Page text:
An Ontario woman and her American boyfriend are still missing in Belize four days after their disappearance, friends of the couple told Global News.
Francesca Matus, 52, and U.S. national Drew De Voursney, 36, were last seen driving home from a bar in the town of Corozal around 11 p.m. Tuesday night, according to their friend Nancy Rifenbark, who lives in Corozal.
Matus was having a drink with friends and saying goodbye as she was due to catch a WestJet flight to Toronto the next day, Rifenbark said. But when her friend Joe Milholen showed up at her house the next morning to give her a ride to the airport, he found her gate locked and her vehicle missing.
Milholen told Global News that after trying unsuccessfully to reach Matus on her cellphone, he called friends of the couple and checked with the local police station and hospital, to no avail.
Belizean authorities and volunteers have since conducted air and ground searches of the area, but no clues have been unearthed so far.
Global Affairs Canada confirmed that a Canadian citizen went missing in Belize, but wouldn’t confirm the individual’s identity. “Consular officials are providing consular assistance to the family and remain in regular contact with local authorities to gather additional information,” a spokesperson said in an emailed statement.
Matus is described as 5′ 1″ tall with shoulder-length brown hair and a slim build, and was last seen wearing white, denim short pants and a white long-sleeve blouse, according to local media reports.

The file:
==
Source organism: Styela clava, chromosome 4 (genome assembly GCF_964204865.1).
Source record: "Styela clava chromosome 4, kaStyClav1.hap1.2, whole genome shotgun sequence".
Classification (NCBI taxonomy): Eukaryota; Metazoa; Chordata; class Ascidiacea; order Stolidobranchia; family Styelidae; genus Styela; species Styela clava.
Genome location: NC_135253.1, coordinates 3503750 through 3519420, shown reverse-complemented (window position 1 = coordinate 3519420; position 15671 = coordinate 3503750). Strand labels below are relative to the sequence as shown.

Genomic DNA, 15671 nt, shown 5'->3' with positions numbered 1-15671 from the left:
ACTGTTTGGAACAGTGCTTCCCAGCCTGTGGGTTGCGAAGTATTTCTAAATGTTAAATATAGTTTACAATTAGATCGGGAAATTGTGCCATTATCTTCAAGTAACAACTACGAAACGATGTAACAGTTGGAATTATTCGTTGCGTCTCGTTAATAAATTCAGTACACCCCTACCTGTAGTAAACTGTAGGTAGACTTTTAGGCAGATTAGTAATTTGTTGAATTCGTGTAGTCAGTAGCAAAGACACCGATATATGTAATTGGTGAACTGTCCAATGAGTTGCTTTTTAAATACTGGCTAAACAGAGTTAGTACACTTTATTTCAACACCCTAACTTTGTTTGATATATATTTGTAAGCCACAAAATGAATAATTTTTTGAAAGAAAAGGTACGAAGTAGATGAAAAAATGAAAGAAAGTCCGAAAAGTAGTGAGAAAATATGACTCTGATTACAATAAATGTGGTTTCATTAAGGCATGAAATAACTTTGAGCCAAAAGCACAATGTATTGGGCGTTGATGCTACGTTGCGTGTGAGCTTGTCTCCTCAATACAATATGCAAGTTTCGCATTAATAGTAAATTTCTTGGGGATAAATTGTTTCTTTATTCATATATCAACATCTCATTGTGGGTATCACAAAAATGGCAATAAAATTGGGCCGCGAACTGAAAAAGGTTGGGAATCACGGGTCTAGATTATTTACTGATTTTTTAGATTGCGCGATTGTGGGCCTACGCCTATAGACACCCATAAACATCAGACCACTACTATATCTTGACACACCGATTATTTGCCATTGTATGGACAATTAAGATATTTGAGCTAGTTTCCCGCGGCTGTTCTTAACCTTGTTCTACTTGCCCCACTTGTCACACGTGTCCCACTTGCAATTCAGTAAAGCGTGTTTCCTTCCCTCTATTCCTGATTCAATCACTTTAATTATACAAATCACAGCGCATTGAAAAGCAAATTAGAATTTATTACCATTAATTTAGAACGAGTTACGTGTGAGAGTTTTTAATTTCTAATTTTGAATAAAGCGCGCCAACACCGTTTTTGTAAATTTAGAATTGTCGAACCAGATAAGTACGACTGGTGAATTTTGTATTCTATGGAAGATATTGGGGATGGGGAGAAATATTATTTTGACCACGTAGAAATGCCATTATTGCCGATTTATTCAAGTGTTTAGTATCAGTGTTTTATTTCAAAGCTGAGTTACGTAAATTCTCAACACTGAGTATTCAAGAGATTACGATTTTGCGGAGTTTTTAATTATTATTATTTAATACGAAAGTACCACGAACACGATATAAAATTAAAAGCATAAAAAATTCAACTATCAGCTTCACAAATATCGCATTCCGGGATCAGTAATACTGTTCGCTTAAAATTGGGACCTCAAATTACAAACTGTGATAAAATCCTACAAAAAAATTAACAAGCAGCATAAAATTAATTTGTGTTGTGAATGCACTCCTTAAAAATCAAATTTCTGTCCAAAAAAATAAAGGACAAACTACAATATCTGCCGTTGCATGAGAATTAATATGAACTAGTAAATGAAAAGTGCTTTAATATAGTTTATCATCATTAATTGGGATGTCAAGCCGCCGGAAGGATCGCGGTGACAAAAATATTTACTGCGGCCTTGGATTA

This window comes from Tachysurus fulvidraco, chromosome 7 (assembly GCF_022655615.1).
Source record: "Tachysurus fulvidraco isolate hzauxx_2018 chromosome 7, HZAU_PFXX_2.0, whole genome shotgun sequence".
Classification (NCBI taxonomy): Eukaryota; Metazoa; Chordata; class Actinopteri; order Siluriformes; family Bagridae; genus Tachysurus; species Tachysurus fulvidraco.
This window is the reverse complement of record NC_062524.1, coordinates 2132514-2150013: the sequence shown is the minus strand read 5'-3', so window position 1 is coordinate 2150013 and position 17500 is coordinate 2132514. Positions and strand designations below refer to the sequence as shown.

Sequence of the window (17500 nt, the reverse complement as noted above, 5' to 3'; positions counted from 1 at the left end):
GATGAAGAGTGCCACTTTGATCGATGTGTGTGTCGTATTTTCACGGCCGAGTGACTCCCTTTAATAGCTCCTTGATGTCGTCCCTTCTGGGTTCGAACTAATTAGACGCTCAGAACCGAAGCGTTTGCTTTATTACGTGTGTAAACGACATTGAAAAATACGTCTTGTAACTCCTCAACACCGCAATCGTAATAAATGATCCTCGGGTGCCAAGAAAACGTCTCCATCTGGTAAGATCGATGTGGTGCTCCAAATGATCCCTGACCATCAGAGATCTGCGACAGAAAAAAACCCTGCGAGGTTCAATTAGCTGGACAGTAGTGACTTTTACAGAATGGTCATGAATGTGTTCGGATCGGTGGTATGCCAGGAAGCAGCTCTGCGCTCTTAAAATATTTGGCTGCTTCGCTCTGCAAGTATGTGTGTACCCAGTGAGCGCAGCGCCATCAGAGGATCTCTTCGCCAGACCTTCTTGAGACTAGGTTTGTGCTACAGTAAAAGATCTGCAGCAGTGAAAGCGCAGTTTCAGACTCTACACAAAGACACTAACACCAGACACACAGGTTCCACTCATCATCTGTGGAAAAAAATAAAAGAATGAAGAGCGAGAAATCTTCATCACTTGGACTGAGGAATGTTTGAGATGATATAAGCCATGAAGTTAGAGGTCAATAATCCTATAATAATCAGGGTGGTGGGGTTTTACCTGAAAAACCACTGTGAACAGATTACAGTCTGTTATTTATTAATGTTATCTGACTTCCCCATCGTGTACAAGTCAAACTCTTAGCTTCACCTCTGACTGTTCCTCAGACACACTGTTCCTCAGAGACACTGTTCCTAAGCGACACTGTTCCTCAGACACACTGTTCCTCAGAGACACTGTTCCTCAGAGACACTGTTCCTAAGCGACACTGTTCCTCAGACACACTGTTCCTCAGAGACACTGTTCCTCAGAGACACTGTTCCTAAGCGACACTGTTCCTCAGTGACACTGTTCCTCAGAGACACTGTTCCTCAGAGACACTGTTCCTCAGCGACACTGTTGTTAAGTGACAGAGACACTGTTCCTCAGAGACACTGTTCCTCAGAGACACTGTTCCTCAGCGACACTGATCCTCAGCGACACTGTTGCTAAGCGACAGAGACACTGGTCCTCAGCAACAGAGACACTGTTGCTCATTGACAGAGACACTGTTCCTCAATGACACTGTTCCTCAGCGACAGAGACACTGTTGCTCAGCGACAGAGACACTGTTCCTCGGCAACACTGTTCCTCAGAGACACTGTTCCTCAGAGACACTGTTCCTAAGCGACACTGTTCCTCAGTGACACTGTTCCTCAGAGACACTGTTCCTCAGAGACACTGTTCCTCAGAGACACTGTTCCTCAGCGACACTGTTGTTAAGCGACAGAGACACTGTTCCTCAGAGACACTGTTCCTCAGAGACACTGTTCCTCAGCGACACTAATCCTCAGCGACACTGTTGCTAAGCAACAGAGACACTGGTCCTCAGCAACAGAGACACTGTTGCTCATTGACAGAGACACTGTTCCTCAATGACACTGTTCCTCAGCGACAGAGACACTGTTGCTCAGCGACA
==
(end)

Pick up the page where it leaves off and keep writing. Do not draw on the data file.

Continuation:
Her LinkedIn page says she is a real estate investor and property manager from the Toronto area. Friends say she has homes in both Canada and Belize.
De Voursney is 6′ 6″ tall, has a chain tattooed on his right arm and was last seen wearing a Toronto Maple Leafs shirt and camouflage pants. A GoFundMe page set up to raise funds for the search effort describes De Voursney as a former Marine who served two tours in Iraq.
WestJet blamed for delaying search
Milholen says the search for Matus and De Voursney was delayed by hours because WestJet mistakenly told Matus’ brother that she checked in for her flight.
But when WestJet flight WS2605 landed in Toronto just before 1 p.m. Wednesday, Matus was not among the passengers who disembarked. This is because she had only checked in online but didn’t actually show up for her flight — something Milholen said would have been useful to know a few hours earlier.
“This was information [WestJet] knew when they told us hours before that she checked in. This delayed by several daylight hours the search which as you know is always important,” Milholen said, adding that WestJet’s explanation was to invoke customer privacy.
Matus’ brother did not have a booking reference handy when he called the airline.
WestJet said it’s unable to comment on the specifics of the case “as this situation is in the hands of authorities.”
“In certain circumstances where we believe unlawful or criminal activity is being committed, or the health and safety of our guests or people are being threatened, we work with appropriate authorities or entities in order to allow them to properly investigate the matter,” a WestJet spokesperson said in an emailed statement.
“We wish all the best to Francesca’s family for her safe and speedy return.”